"When they (Republicans) first went in there, they were really going after education," Brantley said.
Brantley said he had an interest in education because he has three children who went through the public education system, his wife is a retired teacher, his sister is a teacher, and his father was a principal.
It was disconcerting because of some of the things that happened, particularly to the career or veteran teachers, he said.
It was seemingly just criticizing public education, which is unusual since it makes up the largest part of the state budget, Brantley said.
"Having said that, I was just an interested observer at that point," he said. "They went after and they got rid of career status, as they call it, as if there wasn't some to get rid of teachers who were not performing well anyway. But clearly there is. There is a way to do that."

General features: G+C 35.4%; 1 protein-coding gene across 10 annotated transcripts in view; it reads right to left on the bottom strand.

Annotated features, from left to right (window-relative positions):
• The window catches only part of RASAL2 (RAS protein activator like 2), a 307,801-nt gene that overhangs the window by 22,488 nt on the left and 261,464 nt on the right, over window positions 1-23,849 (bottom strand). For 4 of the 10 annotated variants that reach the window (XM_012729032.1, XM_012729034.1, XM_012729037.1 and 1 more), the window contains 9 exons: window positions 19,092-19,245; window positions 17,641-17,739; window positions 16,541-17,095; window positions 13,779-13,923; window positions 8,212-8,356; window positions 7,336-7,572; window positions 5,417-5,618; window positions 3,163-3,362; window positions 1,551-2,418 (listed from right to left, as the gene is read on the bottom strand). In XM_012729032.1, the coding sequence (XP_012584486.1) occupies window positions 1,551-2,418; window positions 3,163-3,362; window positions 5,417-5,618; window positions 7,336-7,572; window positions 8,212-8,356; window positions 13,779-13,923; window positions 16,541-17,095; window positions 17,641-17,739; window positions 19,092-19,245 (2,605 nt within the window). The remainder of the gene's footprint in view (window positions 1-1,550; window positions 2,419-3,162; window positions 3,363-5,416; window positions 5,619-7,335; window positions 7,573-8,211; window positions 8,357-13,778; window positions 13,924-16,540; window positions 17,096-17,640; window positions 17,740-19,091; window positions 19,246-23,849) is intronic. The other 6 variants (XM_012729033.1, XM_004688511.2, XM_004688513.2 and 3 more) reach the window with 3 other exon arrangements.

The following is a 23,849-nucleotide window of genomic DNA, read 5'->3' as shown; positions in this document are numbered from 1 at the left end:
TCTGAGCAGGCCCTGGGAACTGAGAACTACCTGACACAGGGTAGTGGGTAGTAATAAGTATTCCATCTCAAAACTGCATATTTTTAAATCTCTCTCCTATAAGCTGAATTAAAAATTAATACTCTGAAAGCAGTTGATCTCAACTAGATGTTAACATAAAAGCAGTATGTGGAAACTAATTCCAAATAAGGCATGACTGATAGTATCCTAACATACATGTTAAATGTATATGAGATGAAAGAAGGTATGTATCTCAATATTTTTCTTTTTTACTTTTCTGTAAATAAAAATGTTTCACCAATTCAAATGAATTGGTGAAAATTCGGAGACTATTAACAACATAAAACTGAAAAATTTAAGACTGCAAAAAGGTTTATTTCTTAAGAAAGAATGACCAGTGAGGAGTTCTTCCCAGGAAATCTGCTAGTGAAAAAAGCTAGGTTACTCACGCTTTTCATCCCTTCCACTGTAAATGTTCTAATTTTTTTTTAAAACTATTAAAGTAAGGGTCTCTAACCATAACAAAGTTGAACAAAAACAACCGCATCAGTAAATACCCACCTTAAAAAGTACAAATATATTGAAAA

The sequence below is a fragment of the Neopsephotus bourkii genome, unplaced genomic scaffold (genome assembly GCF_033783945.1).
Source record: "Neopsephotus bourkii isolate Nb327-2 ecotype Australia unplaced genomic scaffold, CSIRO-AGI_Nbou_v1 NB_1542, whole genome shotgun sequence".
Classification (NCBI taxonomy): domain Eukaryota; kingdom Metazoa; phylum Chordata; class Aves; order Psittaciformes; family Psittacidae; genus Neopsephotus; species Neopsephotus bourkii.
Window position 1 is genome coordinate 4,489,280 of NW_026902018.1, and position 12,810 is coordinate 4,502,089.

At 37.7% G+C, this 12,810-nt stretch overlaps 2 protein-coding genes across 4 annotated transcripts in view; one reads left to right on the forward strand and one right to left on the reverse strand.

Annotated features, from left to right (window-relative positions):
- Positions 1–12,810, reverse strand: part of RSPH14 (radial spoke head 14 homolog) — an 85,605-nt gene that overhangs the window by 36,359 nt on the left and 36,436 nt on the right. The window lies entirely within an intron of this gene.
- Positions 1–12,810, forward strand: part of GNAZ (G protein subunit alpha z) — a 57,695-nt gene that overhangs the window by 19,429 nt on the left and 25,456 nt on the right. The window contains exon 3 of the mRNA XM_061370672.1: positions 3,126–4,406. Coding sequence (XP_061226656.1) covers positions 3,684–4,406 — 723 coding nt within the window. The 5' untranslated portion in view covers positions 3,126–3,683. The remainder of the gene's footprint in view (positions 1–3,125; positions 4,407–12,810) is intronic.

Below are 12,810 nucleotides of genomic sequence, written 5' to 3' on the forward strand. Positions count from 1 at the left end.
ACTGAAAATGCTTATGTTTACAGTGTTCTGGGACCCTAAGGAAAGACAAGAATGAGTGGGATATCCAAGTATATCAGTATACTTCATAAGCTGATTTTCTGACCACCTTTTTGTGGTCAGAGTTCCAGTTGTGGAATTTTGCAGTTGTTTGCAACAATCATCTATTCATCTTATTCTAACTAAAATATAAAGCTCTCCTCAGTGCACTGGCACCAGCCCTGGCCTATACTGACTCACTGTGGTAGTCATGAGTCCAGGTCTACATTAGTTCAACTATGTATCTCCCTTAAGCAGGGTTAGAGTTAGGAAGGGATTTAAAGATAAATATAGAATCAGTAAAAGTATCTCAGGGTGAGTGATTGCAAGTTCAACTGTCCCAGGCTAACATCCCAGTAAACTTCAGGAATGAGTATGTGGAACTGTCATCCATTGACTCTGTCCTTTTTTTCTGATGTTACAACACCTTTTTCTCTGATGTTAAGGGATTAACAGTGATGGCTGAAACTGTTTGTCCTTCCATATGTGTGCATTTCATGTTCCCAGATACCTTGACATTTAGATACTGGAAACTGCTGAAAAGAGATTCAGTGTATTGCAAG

Next, they eliminated longevity, and educators are now the only state employees who do not have longevity pay, he said.
"So every time you see an article about how teachers got this raise, it is not including any longevity pay," he said.
After teachers, legislators sort of went after other groups, he said.
Brantley said that he watched as a number of unconstitutional laws were passed.
For example, this will be the fourth election using gerrymandered districts that the state has not been forced to redraw, he said.
Last year, it seemed that legislators really came after the judiciary, including efforts to redraw judicial districts, shorten the terms of office, making races partisan and eliminating judicial primaries, Brantley said.
Next, the legislators began to talk of merit selection of judges -- a vague concept, he said.